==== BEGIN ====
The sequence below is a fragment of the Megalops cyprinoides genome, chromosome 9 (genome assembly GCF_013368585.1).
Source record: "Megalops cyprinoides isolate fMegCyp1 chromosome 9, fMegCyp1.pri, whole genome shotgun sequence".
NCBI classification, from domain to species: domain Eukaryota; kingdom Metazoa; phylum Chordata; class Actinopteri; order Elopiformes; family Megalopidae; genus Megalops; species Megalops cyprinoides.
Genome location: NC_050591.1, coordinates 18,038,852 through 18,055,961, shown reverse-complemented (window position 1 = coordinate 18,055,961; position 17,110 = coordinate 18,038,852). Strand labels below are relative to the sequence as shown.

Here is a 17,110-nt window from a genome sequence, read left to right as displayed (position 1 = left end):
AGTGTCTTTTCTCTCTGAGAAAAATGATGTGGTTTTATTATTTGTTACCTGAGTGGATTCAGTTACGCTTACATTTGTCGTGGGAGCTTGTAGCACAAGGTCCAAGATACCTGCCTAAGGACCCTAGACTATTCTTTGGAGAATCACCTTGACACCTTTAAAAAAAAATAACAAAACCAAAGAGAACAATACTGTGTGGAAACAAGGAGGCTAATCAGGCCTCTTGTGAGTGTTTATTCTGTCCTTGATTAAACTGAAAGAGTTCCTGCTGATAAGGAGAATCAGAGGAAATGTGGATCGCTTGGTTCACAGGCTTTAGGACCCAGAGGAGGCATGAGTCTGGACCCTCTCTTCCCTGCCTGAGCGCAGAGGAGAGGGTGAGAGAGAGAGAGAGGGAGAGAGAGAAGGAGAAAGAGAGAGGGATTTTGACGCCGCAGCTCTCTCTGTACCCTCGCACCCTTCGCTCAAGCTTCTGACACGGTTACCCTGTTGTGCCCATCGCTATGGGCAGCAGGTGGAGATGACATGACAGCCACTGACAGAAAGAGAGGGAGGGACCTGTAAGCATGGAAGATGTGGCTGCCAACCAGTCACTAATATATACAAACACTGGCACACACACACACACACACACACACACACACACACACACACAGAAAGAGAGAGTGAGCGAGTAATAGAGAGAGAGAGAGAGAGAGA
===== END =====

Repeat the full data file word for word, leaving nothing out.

The sequence below is a fragment of the Megalops cyprinoides genome, chromosome 9 (genome assembly GCF_013368585.1).
Source record: "Megalops cyprinoides isolate fMegCyp1 chromosome 9, fMegCyp1.pri, whole genome shotgun sequence".
NCBI classification, from domain to species: domain Eukaryota; kingdom Metazoa; phylum Chordata; class Actinopteri; order Elopiformes; family Megalopidae; genus Megalops; species Megalops cyprinoides.
Genome location: NC_050591.1, coordinates 18,038,852 through 18,055,961, shown reverse-complemented (window position 1 = coordinate 18,055,961; position 17,110 = coordinate 18,038,852). Strand labels below are relative to the sequence as shown.

Here is a 17,110-nt window from a genome sequence, read left to right as displayed (position 1 = left end):
AGTGTCTTTTCTCTCTGAGAAAAATGATGTGGTTTTATTATTTGTTACCTGAGTGGATTCAGTTACGCTTACATTTGTCGTGGGAGCTTGTAGCACAAGGTCCAAGATACCTGCCTAAGGACCCTAGACTATTCTTTGGAGAATCACCTTGACACCTTTAAAAAAAAATAACAAAACCAAAGAGAACAATACTGTGTGGAAACAAGGAGGCTAATCAGGCCTCTTGTGAGTGTTTATTCTGTCCTTGATTAAACTGAAAGAGTTCCTGCTGATAAGGAGAATCAGAGGAAATGTGGATCGCTTGGTTCACAGGCTTTAGGACCCAGAGGAGGCATGAGTCTGGACCCTCTCTTCCCTGCCTGAGCGCAGAGGAGAGGGTGAGAGAGAGAGAGAGGGAGAGAGAGAAGGAGAAAGAGAGAGGGATTTTGACGCCGCAGCTCTCTCTGTACCCTCGCACCCTTCGCTCAAGCTTCTGACACGGTTACCCTGTTGTGCCCATCGCTATGGGCAGCAGGTGGAGATGACATGACAGCCACTGACAGAAAGAGAGGGAGGGACCTGTAAGCATGGAAGATGTGGCTGCCAACCAGTCACTAATATATACAAACACTGGCACACACACACACACACACACACACACACACACACACACACAGAAAGAGAGAGTGAGCGAGTAATAGAGAGAGAGAGAGAGAGAGA